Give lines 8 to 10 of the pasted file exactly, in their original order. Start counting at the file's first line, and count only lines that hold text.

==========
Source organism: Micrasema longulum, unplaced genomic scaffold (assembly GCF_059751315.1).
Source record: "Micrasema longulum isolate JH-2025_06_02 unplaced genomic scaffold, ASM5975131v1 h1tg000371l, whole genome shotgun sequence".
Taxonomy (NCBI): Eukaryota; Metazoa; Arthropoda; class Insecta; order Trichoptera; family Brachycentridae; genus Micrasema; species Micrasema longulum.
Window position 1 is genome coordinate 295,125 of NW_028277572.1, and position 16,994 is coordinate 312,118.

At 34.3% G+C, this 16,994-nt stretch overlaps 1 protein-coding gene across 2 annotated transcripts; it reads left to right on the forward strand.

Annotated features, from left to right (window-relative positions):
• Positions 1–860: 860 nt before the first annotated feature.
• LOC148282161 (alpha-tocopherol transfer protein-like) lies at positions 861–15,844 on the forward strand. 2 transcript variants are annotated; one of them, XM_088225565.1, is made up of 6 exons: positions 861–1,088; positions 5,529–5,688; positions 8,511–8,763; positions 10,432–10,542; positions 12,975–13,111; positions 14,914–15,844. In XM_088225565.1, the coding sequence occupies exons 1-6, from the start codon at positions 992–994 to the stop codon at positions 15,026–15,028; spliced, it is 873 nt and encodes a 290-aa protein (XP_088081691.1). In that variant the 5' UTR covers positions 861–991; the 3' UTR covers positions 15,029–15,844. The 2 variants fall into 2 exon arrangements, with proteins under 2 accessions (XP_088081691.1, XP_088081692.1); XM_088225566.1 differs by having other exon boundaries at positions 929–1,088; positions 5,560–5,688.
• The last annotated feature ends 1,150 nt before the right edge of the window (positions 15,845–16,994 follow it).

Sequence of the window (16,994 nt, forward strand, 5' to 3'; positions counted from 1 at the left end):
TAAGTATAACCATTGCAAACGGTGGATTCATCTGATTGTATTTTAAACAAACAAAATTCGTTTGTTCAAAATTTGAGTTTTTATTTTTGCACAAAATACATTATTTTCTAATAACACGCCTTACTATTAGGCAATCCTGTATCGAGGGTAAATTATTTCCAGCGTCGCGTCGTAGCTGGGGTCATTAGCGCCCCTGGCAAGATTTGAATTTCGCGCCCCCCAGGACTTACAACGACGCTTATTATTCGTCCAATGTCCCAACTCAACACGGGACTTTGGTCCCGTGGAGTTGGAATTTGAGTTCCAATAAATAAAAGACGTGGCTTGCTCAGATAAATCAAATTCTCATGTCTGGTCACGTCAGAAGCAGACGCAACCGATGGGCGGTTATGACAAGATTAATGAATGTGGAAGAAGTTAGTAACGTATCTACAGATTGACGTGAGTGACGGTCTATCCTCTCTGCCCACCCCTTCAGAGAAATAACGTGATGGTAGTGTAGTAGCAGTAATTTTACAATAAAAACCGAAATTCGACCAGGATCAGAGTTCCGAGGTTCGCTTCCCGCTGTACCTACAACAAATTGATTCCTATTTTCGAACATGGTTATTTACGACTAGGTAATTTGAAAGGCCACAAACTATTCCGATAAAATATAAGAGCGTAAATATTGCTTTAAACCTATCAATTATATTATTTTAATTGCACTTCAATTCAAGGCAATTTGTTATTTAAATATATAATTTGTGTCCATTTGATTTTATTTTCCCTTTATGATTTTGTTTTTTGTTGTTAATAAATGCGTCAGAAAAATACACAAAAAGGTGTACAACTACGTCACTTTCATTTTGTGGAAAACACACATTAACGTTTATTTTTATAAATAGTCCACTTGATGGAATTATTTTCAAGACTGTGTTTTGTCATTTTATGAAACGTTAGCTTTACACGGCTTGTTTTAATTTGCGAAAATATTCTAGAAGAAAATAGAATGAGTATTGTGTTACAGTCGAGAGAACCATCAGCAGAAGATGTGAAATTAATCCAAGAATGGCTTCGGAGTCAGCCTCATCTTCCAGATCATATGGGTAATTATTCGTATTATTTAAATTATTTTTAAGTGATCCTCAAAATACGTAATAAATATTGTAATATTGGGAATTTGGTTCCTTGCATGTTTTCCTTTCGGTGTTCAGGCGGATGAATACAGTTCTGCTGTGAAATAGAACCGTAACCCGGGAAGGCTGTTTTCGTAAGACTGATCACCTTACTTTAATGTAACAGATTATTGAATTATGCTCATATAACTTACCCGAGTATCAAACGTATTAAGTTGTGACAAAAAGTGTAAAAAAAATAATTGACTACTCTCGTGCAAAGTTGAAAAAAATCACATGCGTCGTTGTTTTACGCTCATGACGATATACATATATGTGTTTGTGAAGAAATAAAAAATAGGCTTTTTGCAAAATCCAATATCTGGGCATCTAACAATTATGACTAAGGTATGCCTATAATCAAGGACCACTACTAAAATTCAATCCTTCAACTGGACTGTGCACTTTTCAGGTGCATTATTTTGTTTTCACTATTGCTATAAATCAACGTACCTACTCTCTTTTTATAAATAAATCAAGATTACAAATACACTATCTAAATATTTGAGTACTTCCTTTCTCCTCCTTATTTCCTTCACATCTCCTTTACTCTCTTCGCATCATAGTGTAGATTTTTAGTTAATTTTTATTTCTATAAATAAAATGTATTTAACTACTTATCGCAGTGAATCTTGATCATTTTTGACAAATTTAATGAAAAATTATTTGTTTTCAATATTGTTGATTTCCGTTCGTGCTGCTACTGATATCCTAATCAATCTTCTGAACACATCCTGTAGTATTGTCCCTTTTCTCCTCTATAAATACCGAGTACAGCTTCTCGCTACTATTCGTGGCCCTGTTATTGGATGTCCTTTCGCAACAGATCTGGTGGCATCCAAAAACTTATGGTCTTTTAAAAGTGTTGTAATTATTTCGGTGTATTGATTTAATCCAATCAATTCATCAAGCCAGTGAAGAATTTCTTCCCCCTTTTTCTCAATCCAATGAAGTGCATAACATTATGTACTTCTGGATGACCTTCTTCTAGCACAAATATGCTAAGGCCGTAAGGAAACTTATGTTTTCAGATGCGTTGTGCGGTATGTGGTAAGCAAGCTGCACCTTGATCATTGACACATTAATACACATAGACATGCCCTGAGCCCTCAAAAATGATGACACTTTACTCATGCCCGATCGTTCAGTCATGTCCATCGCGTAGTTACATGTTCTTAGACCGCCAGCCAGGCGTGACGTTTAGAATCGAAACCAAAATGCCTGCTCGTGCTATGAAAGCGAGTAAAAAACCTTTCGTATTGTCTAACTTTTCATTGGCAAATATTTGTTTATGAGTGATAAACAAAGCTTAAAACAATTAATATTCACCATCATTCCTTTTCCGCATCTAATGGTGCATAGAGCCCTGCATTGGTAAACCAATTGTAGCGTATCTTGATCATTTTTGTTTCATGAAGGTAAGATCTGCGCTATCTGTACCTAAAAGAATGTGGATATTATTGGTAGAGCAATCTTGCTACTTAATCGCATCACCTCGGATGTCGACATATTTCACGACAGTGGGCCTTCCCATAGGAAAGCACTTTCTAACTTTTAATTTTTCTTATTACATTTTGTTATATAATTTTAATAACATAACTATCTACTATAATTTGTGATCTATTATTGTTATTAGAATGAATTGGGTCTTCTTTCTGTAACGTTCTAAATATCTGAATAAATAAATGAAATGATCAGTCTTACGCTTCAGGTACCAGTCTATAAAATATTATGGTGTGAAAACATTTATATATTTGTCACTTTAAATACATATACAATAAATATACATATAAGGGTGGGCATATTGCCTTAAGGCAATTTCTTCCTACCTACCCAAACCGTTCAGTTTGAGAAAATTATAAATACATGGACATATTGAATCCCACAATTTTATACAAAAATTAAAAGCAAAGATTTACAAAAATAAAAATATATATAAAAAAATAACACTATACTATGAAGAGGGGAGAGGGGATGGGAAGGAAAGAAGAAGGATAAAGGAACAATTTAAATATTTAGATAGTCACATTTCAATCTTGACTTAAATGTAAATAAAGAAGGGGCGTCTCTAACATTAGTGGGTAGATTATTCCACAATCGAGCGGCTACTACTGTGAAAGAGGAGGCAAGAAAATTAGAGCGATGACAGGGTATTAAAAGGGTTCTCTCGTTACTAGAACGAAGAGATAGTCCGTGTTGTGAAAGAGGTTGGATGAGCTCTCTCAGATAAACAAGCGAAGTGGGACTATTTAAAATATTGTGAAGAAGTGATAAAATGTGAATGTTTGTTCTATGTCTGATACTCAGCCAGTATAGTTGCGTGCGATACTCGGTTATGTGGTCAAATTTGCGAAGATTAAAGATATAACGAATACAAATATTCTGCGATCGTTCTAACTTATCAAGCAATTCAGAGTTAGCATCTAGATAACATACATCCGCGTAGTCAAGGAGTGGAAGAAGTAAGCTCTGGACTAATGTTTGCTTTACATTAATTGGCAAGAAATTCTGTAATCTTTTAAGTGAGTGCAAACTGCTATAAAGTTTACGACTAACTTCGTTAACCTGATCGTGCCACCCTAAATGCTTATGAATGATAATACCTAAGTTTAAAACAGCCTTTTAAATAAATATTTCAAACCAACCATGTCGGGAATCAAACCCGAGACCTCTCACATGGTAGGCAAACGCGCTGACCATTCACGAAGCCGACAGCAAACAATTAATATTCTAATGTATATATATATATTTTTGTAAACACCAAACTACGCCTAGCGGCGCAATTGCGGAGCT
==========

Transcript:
• LOC148282161 (alpha-tocopherol transfer protein-like) lies at positions 861–15,844 on the forward strand. 2 transcript variants are annotated; one of them, XM_088225565.1, is made up of 6 exons: positions 861–1,088; positions 5,529–5,688; positions 8,511–8,763; positions 10,432–10,542; positions 12,975–13,111; positions 14,914–15,844. In XM_088225565.1, the coding sequence occupies exons 1-6, from the start codon at positions 992–994 to the stop codon at positions 15,026–15,028; spliced, it is 873 nt and encodes a 290-aa protein (XP_088081691.1). In that variant the 5' UTR covers positions 861–991; the 3' UTR covers positions 15,029–15,844. The 2 variants fall into 2 exon arrangements, with proteins under 2 accessions (XP_088081691.1, XP_088081692.1); XM_088225566.1 differs by having other exon boundaries at positions 929–1,088; positions 5,560–5,688.
• The last annotated feature ends 1,150 nt before the right edge of the window (positions 15,845–16,994 follow it).

Sequence of the window (16,994 nt, forward strand, 5' to 3'; positions counted from 1 at the left end):